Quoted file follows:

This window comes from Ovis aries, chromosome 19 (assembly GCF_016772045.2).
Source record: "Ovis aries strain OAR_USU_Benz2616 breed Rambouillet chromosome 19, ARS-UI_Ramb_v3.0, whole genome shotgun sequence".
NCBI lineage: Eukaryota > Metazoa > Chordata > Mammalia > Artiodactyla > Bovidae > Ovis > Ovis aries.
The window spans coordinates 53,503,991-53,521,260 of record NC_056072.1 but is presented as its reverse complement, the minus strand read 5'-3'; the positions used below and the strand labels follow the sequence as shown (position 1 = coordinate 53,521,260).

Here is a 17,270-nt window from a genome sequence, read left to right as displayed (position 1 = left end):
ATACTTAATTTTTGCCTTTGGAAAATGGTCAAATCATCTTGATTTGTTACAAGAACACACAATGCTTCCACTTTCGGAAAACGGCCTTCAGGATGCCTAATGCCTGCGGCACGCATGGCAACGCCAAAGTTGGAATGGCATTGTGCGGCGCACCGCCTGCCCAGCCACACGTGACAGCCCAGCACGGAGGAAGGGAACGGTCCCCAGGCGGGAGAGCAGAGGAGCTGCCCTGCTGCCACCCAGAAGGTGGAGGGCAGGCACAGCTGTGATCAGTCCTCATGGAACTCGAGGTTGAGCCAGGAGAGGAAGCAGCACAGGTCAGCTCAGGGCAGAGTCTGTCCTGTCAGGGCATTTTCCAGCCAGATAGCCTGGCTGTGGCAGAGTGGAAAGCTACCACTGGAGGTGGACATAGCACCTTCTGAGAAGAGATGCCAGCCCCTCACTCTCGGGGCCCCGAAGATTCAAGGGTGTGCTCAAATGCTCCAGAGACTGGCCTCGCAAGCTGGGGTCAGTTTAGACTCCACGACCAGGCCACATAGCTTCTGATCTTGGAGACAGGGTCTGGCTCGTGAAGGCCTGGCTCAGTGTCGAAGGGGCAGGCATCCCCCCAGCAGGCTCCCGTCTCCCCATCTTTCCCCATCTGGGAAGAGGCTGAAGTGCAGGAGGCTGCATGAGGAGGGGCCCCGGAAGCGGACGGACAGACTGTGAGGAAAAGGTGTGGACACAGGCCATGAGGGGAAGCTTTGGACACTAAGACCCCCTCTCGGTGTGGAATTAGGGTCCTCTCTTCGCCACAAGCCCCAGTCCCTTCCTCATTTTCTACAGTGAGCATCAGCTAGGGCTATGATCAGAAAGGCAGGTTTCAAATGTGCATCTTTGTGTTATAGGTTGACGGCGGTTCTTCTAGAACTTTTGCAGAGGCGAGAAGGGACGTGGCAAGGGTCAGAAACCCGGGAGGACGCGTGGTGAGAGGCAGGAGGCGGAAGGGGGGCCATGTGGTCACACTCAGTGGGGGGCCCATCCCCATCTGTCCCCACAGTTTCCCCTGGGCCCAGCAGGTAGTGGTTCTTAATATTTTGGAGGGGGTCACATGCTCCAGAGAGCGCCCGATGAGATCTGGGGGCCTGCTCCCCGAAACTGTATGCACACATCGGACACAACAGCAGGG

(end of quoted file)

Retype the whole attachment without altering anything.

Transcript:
This window comes from Ovis aries, chromosome 19 (assembly GCF_016772045.2).
Source record: "Ovis aries strain OAR_USU_Benz2616 breed Rambouillet chromosome 19, ARS-UI_Ramb_v3.0, whole genome shotgun sequence".
NCBI lineage: Eukaryota > Metazoa > Chordata > Mammalia > Artiodactyla > Bovidae > Ovis > Ovis aries.
The window spans coordinates 53,503,991-53,521,260 of record NC_056072.1 but is presented as its reverse complement, the minus strand read 5'-3'; the positions used below and the strand labels follow the sequence as shown (position 1 = coordinate 53,521,260).

Here is a 17,270-nt window from a genome sequence, read left to right as displayed (position 1 = left end):
ATACTTAATTTTTGCCTTTGGAAAATGGTCAAATCATCTTGATTTGTTACAAGAACACACAATGCTTCCACTTTCGGAAAACGGCCTTCAGGATGCCTAATGCCTGCGGCACGCATGGCAACGCCAAAGTTGGAATGGCATTGTGCGGCGCACCGCCTGCCCAGCCACACGTGACAGCCCAGCACGGAGGAAGGGAACGGTCCCCAGGCGGGAGAGCAGAGGAGCTGCCCTGCTGCCACCCAGAAGGTGGAGGGCAGGCACAGCTGTGATCAGTCCTCATGGAACTCGAGGTTGAGCCAGGAGAGGAAGCAGCACAGGTCAGCTCAGGGCAGAGTCTGTCCTGTCAGGGCATTTTCCAGCCAGATAGCCTGGCTGTGGCAGAGTGGAAAGCTACCACTGGAGGTGGACATAGCACCTTCTGAGAAGAGATGCCAGCCCCTCACTCTCGGGGCCCCGAAGATTCAAGGGTGTGCTCAAATGCTCCAGAGACTGGCCTCGCAAGCTGGGGTCAGTTTAGACTCCACGACCAGGCCACATAGCTTCTGATCTTGGAGACAGGGTCTGGCTCGTGAAGGCCTGGCTCAGTGTCGAAGGGGCAGGCATCCCCCCAGCAGGCTCCCGTCTCCCCATCTTTCCCCATCTGGGAAGAGGCTGAAGTGCAGGAGGCTGCATGAGGAGGGGCCCCGGAAGCGGACGGACAGACTGTGAGGAAAAGGTGTGGACACAGGCCATGAGGGGAAGCTTTGGACACTAAGACCCCCTCTCGGTGTGGAATTAGGGTCCTCTCTTCGCCACAAGCCCCAGTCCCTTCCTCATTTTCTACAGTGAGCATCAGCTAGGGCTATGATCAGAAAGGCAGGTTTCAAATGTGCATCTTTGTGTTATAGGTTGACGGCGGTTCTTCTAGAACTTTTGCAGAGGCGAGAAGGGACGTGGCAAGGGTCAGAAACCCGGGAGGACGCGTGGTGAGAGGCAGGAGGCGGAAGGGGGGCCATGTGGTCACACTCAGTGGGGGGCCCATCCCCATCTGTCCCCACAGTTTCCCCTGGGCCCAGCAGGTAGTGGTTCTTAATATTTTGGAGGGGGTCACATGCTCCAGAGAGCGCCCGATGAGATCTGGGGGCCTGCTCCCCGAAACTGTATGCACACATCGGACACAACAGCAGGG